The inspiration for the store is a Starbucks coffee shop. It’s designed to create a relaxed setting, with organic elements throughout, including an open slate-gray painted ceiling and a textured wood plank floor, and textured stone on the wall behind the logo wall and the diamond bar. The focal point is the live-edge recycled walnut wood tables that display much of the jewelry. The neutral colors of the chandelier’s glass globes over the wood jewelry cases blend smoothly with the finishes.

“The amazing thing was that Leslie never stepped foot in this store,” Bill says. “But she did a terrific job coordinating. When customers first experience our store, they don’t know what to expect, because it’s not a traditional jewelry store. I think for that reason, they are more receptive to how you approach them and what you show them.”

Daniel agrees it’s made a big difference in how the business is perceived. ”People think it’s warm and inviting,” Daniel says. “Customers really appreciate us being on the same side of the case with them. I didn’t want people to come in here and feel like they were in a bank. I don’t wear a suit. I want to be comfortable and feel comfortable when I interact.”

Welling & Co. was founded a century ago in Loveland, OH, where it has returned to open a second store recently.

After the building was complete, a customer dropped by with a surprise: a Welling & Co. clock dating from the family’s first store, which opened in 1920 in Lockland, OH. The customer had inherited it from a relative who had found it in a building she owned. Now it occupies a place of honor on the new store’s wall.

In 1920, Richard E. Welling purchased a jewelry store in downtown Lockland, OH, on a recommendation from a friend in the wholesale business. After serving his country during World War II, William F. Welling, son of Richard, took over the store and was later joined in business by his younger brother, Thomas. They continued to thrive in downtown Lockland and decided to open a second location in 1979 in nearby Mason, OH. William F. Welling, Jr. had a large role in the success of the second location and eventually purchased the store from his father and uncle.

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Nearly 100 years since the store’s founding, four Welling family members are on staff: Bill and Daniel, as well as Josh in jewelry and watch repair, and Taylor in sales.
Good-natured disagreements about the musical playlist aside, Bill says his son’s interest in the business has inspired him.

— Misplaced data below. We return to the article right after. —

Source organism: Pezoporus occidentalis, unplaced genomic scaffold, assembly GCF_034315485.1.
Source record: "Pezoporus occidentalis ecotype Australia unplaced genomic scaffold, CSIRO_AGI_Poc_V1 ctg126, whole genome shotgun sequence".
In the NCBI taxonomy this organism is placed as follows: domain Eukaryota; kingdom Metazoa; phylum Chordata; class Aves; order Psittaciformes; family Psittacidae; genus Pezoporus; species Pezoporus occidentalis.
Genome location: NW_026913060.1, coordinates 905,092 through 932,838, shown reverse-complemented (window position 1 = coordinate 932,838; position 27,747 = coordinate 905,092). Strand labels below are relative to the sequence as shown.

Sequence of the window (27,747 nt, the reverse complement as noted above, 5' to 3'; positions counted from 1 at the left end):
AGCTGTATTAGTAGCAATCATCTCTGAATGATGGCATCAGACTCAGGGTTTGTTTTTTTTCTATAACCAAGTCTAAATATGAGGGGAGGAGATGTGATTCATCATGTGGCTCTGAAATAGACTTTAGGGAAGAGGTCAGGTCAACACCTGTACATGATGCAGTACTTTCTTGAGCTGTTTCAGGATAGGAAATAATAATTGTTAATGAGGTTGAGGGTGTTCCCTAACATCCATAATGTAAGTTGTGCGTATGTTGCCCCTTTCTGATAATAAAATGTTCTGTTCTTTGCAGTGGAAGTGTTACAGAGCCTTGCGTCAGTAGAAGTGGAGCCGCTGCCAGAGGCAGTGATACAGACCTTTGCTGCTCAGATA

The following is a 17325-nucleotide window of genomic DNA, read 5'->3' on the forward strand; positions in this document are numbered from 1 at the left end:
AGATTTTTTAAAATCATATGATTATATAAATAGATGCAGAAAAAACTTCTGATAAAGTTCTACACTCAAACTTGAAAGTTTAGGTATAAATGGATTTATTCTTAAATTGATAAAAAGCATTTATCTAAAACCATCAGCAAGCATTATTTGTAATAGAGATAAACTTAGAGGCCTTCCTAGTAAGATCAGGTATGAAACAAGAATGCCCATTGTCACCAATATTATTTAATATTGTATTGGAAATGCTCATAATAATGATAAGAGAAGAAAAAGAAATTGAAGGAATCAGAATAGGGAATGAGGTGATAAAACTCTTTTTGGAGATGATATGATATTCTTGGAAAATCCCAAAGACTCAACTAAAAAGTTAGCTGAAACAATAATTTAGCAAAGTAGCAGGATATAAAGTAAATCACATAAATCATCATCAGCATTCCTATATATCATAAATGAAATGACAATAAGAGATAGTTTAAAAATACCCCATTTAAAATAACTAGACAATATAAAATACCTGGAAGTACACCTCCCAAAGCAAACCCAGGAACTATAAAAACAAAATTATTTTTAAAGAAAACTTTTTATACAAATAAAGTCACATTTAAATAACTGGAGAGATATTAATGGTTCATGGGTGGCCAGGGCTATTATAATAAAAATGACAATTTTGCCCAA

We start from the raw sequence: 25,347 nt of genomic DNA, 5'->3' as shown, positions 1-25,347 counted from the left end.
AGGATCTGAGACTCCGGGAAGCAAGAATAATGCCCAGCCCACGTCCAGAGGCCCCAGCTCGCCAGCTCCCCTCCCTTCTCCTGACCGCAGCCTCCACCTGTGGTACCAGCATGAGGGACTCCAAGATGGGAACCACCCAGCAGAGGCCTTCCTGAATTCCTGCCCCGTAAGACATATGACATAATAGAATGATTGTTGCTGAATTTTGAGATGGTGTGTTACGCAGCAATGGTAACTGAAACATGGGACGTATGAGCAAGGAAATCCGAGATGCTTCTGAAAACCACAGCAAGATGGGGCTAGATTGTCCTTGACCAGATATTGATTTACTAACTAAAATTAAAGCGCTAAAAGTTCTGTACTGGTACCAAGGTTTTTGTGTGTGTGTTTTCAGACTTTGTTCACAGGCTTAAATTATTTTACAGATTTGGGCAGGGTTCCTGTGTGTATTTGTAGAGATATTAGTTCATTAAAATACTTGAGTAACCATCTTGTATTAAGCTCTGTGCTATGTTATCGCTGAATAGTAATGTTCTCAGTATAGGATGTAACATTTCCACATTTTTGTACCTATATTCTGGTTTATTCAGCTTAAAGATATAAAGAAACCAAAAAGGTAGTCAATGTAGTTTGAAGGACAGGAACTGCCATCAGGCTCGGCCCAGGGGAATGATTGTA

“A jewelry store today is very much generational, and when he came onboard, it solidified to me that I did the right thing from the very beginning,” Bill says. “When you’re the employer and the father, you have to learn which boundaries you can step over and which boundaries you can’t, because no one will do the job exactly the way you want it to be done. I let him make mistakes. I just don’t let him make big mistakes.”

PHOTO GALLERY (15 IMAGES)

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Five Cool Things About Welling & Co.

1. Back to the future. In August, Welling & Co. opened a second store in downtown Loveland, OH, where the business was born a century ago. The 700-square-foot space has a mid-century modern theme and polished concrete floors. Because the town has boutiques already, Welling & Co. in Loveland will steer away from fashion jewelry and concentrate on traditional and fine jewelry.

2. Summer soiree. An end of summer bash in September is a time to have fun with customers, Daniel says. “We rented a beer truck with three different local craft beer choices. We also had a food truck and DJ for the event. Our idea was to just have a fun night with customers and not necessary to have a big sale. We ended up having a large sales day early on and clearing up some space for new merchandise before the holidays. Later, our staff was able to enjoy the beautiful evening with our customers who hung out and enjoyed the beer, music and free food.”

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3. Something for everyone. It’s tough to pinpoint a typical Welling & Co. customer for marketing purposes because Welling & Co. really does offer a wide range of inventory, from Kendra Scott fashion jewelry to custom bridal.

4. Great Google reviews. This feedback forum has been the best form of marketing for Welling & Co., although the team also employs a wide range of social media, local publications, billboards, mail, e-blasts and, on occasion, movie-theater ads or TV commercials.

5. Floor plan. Clients can sit and enjoy a beverage at the L-shaped bar while shopping for diamonds. Instead of talking to customers over a counter, staffers are able to walk around with them from case to case, with many of them pulling out to allow customers to take a closer look.